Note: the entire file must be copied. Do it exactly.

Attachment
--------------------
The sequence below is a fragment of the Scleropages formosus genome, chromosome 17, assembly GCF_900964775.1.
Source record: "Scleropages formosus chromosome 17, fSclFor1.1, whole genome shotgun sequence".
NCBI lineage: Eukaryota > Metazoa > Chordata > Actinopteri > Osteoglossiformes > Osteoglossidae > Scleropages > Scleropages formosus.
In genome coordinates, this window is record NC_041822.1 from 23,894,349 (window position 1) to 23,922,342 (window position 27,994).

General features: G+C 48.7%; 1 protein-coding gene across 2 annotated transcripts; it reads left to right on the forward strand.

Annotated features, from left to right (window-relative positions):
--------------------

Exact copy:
The sequence below is a fragment of the Scleropages formosus genome, chromosome 17, assembly GCF_900964775.1.
Source record: "Scleropages formosus chromosome 17, fSclFor1.1, whole genome shotgun sequence".
NCBI lineage: Eukaryota > Metazoa > Chordata > Actinopteri > Osteoglossiformes > Osteoglossidae > Scleropages > Scleropages formosus.
In genome coordinates, this window is record NC_041822.1 from 23,894,349 (window position 1) to 23,922,342 (window position 27,994).

General features: G+C 48.7%; 1 protein-coding gene across 2 annotated transcripts; it reads left to right on the forward strand.

Annotated features, from left to right (window-relative positions):